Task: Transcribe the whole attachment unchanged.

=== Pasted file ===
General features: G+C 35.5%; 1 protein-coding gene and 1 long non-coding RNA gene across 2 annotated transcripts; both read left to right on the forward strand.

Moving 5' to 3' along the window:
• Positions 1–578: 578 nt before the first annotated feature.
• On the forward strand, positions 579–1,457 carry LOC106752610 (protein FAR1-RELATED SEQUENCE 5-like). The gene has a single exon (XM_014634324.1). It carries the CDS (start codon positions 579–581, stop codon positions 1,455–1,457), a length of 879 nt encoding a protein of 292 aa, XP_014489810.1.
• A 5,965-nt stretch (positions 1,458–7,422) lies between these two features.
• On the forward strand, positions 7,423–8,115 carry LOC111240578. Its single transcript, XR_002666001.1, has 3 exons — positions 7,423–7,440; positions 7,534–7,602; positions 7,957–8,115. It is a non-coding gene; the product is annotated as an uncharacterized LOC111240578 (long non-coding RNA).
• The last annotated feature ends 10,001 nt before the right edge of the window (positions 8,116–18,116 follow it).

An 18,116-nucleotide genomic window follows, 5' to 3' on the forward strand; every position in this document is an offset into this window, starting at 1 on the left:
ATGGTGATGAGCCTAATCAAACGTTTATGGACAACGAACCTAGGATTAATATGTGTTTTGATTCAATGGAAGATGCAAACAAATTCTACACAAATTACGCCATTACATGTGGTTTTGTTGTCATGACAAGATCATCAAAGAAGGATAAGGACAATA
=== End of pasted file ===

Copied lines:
General features: G+C 35.5%; 1 protein-coding gene and 1 long non-coding RNA gene across 2 annotated transcripts; both read left to right on the forward strand.

Moving 5' to 3' along the window:
• Positions 1–578: 578 nt before the first annotated feature.
• On the forward strand, positions 579–1,457 carry LOC106752610 (protein FAR1-RELATED SEQUENCE 5-like). The gene has a single exon (XM_014634324.1). It carries the CDS (start codon positions 579–581, stop codon positions 1,455–1,457), a length of 879 nt encoding a protein of 292 aa, XP_014489810.1.
• A 5,965-nt stretch (positions 1,458–7,422) lies between these two features.
• On the forward strand, positions 7,423–8,115 carry LOC111240578. Its single transcript, XR_002666001.1, has 3 exons — positions 7,423–7,440; positions 7,534–7,602; positions 7,957–8,115. It is a non-coding gene; the product is annotated as an uncharacterized LOC111240578 (long non-coding RNA).
• The last annotated feature ends 10,001 nt before the right edge of the window (positions 8,116–18,116 follow it).

An 18,116-nucleotide genomic window follows, 5' to 3' on the forward strand; every position in this document is an offset into this window, starting at 1 on the left:
ATGGTGATGAGCCTAATCAAACGTTTATGGACAACGAACCTAGGATTAATATGTGTTTTGATTCAATGGAAGATGCAAACAAATTCTACACAAATTACGCCATTACATGTGGTTTTGTTGTCATGACAAGATCATCAAAGAAGGATAAGGACAATA